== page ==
6. To be on the safe side, do an update with the original repo, just to make sure that no conflicts have been created in the meantime:git fetch upstream master && git rebase upstream/master
  7. Push your changes to your fork on GitLab: git push origin HEAD
  8. You can create a merge request: Either by using the link that is shown to you on the terminal after the last command, or by clicking on the "Create merge request" button in the GitLab web interface in your repository from the branch you created above.
  9. The maintainer of the original repository will then be notified by GitLab via email and can review, comment, and review, ask for changes and finally accept the merge request. Then your change will be copied to the original repository.

If you want to submit a patch via email:

Contributing by TranslatingContributing by Translating

The current status of all project translations can be found at GNOME's Damned Lies. For adding a new translation simply download the initial potfile of the master branch and start translating by renaming the file to LL.po (replace "LL" with your language code, see the complete list of language codes). Or take an already existing po file from the list on the page given above.

Here you will find the recipe on how to contribute with your new or updated translation:

  1. Get a fresh copy of the program source (either from Git or snapshot)
  2. Unpack it and run meson setup builddir for some basic checks.
  3. Update proper LL.po file: go into the po directory and run intltool-update LL.

You may find translation compedia to be quite handy as a reference. You can download some po files from other projects and create such a compedium by: msgcat -o compendium-LL.po *.po.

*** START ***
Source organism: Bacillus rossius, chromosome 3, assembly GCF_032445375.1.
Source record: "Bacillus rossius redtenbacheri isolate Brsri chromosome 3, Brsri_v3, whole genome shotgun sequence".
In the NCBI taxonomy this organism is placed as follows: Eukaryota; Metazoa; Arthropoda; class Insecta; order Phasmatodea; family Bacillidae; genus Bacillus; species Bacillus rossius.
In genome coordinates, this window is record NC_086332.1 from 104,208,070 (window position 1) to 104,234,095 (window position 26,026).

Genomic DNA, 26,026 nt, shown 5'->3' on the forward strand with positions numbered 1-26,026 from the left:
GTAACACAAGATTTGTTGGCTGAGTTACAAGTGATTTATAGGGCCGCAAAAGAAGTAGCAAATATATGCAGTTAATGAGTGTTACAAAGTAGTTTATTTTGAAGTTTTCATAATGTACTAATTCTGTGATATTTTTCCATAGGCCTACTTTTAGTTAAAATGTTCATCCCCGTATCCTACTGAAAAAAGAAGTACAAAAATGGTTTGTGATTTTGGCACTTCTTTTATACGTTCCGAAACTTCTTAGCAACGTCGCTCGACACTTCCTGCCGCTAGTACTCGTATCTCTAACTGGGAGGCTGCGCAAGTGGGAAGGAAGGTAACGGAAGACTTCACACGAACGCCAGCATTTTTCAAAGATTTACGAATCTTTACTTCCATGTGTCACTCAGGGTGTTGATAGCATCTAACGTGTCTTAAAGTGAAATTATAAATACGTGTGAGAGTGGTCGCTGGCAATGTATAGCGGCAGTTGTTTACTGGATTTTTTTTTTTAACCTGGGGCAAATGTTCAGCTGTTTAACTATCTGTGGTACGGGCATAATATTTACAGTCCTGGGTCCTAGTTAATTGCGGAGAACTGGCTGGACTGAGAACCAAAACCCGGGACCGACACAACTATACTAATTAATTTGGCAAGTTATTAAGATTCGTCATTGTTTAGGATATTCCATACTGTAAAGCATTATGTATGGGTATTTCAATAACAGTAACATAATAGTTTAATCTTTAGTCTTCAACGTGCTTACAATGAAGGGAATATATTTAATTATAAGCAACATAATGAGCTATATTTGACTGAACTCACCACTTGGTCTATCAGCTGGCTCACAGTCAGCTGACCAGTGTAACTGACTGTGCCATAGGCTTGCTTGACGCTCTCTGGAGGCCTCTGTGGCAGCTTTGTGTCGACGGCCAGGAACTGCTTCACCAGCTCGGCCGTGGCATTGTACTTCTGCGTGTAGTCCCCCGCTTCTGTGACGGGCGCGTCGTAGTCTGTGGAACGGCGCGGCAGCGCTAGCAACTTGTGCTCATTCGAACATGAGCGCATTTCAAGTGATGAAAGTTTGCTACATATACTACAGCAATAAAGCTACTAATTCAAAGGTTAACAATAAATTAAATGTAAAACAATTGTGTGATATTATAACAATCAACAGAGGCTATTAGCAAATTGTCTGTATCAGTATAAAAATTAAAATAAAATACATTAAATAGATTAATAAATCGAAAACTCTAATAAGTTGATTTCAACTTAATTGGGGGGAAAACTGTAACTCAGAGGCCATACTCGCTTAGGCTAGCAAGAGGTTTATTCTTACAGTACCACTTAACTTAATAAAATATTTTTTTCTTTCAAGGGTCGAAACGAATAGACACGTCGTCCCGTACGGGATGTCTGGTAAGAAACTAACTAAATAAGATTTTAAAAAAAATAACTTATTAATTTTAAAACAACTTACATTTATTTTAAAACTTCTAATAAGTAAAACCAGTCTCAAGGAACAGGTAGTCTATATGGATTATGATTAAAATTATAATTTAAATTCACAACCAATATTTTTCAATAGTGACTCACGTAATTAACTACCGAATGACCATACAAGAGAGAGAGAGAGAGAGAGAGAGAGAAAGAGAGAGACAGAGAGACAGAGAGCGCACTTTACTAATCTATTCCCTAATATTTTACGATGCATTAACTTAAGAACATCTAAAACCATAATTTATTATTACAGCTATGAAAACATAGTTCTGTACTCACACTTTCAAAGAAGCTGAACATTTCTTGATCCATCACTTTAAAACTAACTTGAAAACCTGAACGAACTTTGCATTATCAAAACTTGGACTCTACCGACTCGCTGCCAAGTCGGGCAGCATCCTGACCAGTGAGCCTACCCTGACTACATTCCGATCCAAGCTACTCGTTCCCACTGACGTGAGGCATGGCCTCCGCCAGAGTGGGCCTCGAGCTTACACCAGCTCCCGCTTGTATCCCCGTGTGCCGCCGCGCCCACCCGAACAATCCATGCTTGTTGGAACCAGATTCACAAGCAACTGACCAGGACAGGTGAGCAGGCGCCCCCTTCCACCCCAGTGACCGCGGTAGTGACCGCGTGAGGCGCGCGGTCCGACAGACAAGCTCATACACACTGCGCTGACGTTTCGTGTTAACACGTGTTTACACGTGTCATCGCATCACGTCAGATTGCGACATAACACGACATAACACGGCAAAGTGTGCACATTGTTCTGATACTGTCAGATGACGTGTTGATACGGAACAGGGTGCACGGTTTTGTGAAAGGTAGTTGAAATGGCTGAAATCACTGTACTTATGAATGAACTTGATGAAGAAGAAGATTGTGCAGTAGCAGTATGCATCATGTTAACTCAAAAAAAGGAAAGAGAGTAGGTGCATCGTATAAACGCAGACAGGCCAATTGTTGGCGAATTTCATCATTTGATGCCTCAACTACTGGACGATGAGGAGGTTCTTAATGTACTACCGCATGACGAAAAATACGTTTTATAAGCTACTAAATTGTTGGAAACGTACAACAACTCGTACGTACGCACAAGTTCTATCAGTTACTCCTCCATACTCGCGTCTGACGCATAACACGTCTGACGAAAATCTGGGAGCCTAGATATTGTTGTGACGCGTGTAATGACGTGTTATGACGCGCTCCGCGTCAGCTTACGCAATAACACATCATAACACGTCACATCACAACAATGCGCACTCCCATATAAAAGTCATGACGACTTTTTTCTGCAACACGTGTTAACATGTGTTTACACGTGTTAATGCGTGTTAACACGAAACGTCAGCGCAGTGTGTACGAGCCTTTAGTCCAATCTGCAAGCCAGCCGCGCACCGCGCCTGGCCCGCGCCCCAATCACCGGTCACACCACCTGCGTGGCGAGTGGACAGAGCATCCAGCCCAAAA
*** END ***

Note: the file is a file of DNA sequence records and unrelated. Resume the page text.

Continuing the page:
There are several translation tools available. Some of them are: Poedit and Gtranslator.

Have a look at if you want to start translating for more projects than just GCMD.

From time to time check strings marked for translation. Therefore, create updated po/gnome-commander.pot with make check. Then search for incorrect translations:
podebug --format='[i18n]' --input po/de.po > output.po.
Now in the output file all found strings for translation are marked with a [i18n] tag. Then you have to start GCMD with this created po-file.

Making a releaseMaking a release

Testing/Creating a Gentoo ebuild

Hacking Hacking documents

Updating the Homepage Updating the Homepage

If you want to contribute to the Gnome Commander homepage you can simply fork its source code repository and create a pull request with your updates.

The page itself consists of simple html pages like the index.html or doc.html. But you will also notice that the blog posts which are shown on the index.html file are actually markdown posts in the "_posts" subdirectory. When pushing new blog posts in that folder, they are automatically processed by the Jekyll tool on GitHub. No manuall work has to be done in that case. Just create a new markdown file, create a merge request, and when it is accepted, the new post will show up quickly on the Gnome Commander homepage.

Before opening a pull request you may test the look of a new blog post by installing Jekyll locally on your machine and running "jekyll serve" in the main folder of the homepage repository. That will start a local webserver and you can visit the homepage in your browser on page http://localhost:4000.